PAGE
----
Iowa quarterback derby has a leader emerging after Nathan Stanley’s solid Saturday production

IOWA CITY, Iowa — The last time fans and media saw Iowa’s passing game in motion, it looked like a frog trapped inside a shoe.

At Iowa’s spring game, receivers couldn’t get open and quarterbacks cemented Jake Gervase as the team’s starting free safety by throwing the junior three interceptions. If someone thought the passing game spent the Outback Bowl in the outhouse, well, in the spring it fell in headfirst.

Iowa’s open practice Saturday at Kinnick Stadium was different. Iowa’s passing attack looked representative. There were completions, good reads and open receivers. There also were pass break-ups and underthrown passes. But the negative impression that one had leaving Kinnick in the spring dissipated into the rubber filament spread throughout the new FieldTurf.

Sophomore quarterback Nathan Stanley at times looked sharp and had the better day. Early in the practice, Stanley’s play-action fake to running back Akrum Wadley fooled the defense and he hit fellow sophomore Devonte Young down the field for a 53-yard score. Stanley connected on another touchdown pass to Young where he pump-faked and delivered a drop-in-the-bucket 21-yard strike just past cornerback Manny Rugamba.

On his final touchdown, Stanley saw the blitz in his face and fired to the right flat to receiver Max Cooper for a 4-yard score.

Junior QB Tyler Wiegers had his moments, and finished 7 of 13 for 65 yards. But practice belonged to Stanley, who completed 13-of-25 passes for 163 yards. His actions and performance suggested he should be the guy moving forward.

Whether Iowa coach Kirk Ferentz got that impression or not is undetermined. Ferentz remains committed to the open competition between the quarterbacks. He referred to the other practices as verification that Wiegers has bested Stanley a few times as well.

“This is one exposure out of 12, so we’re trying to measure the whole body of work,” Ferentz said. “Again, both guys have done some really good things and both guys have done some things that they’d like to change. But that’s what you expect. They’re both gaining ground, but they’re like our team. They have things they have to do to get better.”

Iowa-quarterback-Tyler Wiegers
Iowa quarterback Tyler Wiegers signs autographs before the annual Kids’ Day practice at Kinnick Stadium on Saturday. (Scott Dochterman/Land of 10)

Neither quarterback has a resume that gives one an advantage. Wiegers threw 4 passes in 2015 as the primary backup to C.J. Beathard. Last year, Stanley won the No. 2 job by beating out Wiegers and threw 9 passes. But that was with a different quarterback coach and offensive coordinator.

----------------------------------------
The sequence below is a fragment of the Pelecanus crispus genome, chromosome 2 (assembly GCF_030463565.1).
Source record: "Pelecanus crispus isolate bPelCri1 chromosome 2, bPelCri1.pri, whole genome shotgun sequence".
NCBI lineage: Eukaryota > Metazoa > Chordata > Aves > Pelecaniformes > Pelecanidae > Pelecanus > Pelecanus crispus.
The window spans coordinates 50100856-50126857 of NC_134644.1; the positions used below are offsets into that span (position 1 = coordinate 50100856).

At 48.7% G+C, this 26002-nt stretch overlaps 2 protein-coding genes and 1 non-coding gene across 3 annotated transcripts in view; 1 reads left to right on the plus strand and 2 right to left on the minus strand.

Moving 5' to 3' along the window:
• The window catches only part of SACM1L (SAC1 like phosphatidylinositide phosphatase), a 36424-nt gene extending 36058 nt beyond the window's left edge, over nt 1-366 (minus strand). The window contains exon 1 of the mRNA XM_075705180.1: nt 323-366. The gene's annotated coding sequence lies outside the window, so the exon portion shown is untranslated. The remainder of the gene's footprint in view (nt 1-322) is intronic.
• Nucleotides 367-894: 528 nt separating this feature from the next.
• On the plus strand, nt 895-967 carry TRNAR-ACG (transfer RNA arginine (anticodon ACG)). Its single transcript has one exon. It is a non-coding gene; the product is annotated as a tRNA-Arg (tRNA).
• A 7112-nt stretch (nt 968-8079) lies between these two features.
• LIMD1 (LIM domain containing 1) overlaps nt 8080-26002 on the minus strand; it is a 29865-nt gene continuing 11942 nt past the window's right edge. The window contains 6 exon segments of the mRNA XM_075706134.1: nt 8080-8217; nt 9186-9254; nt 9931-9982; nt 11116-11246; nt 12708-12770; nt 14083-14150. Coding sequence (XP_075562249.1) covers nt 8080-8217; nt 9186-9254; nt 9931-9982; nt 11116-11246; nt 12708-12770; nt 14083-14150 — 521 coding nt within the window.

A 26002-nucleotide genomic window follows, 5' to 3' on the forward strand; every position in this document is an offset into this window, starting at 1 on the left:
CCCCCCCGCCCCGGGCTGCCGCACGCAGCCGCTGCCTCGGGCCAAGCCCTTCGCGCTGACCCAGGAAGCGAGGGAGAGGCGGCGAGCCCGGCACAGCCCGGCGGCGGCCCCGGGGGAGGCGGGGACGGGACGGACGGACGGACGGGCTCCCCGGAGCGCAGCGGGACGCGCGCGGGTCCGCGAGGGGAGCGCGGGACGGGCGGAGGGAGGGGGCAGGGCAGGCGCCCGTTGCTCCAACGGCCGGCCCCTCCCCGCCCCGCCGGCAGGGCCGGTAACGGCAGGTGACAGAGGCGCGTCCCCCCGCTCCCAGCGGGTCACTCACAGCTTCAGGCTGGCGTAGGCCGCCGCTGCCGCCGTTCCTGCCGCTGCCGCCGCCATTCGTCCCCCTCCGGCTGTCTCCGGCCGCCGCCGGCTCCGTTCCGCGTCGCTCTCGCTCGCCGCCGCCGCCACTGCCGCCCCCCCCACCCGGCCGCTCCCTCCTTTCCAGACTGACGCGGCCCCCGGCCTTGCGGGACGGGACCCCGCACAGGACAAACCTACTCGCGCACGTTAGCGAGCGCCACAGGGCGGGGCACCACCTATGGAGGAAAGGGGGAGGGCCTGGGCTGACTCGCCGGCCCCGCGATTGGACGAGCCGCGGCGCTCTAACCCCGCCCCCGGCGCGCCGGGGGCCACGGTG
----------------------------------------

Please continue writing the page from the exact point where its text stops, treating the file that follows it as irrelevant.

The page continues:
Iowa’s offensive staff chose this offseason to open up the competition and not anoint Stanley the starter. Each quarterback has a different personality trait, which could provide a reason for why this decision is difficult.

Wiegers, who enters his fourth year on campus, projects maturity and verbalizes confidence. Stanley, who enters his second fall at Iowa, is more reserved and quiet. Wiegers appears the more natural leader at a position where leadership is a primary tenet.

“We are really proud of both of them,” Iowa running back Akrum Wadley said. “Just the amount of work they’ve put in. Like I always say, Tyler Wiegers, he’s more verbal. They’re both leaders. Tyler more and they’re both competing. they’re like neck-and-neck now.

“Stanley is a good guy. He doesn’t say too much unless it’s time for him to direct people. That’s a good thing. He’s a quarterback, he’s a leader. He shouldn’t talk. Everybody’s got their own thing, their own personality.”

There’s no need for Stanley to act unnaturally, unless he fails to command the huddle. Tight end Noah Fant said that’s not an issue.

“There’s no way to distinguish which one does it better,” Fant said.

As for Ferentz, he wants leadership skills to come organically.

“It’s like anything that you do: You’d like to do it within your personality,” Ferentz said. “But somehow you’ve got to have command, too. You’ve got to be in charge. Everybody’s got different personalities, different ways of doing that. I think Tyler has a little bit more comfort. He’s been on campus longer than Nate. But at the end of the day, we’re going to make the judgment on who we think can move the team. That’s really what it gets down to.”

On the football field, nothing amplifies leadership like production and nothing installs confidence more t han victories. If Stanley produces in practices and wins games, the strong and silent approach will work just fine for the Hawkeyes this fall.

The post Iowa quarterback derby has a leader emerging after Nathan Stanley’s solid Saturday production appeared first on Land of 10.

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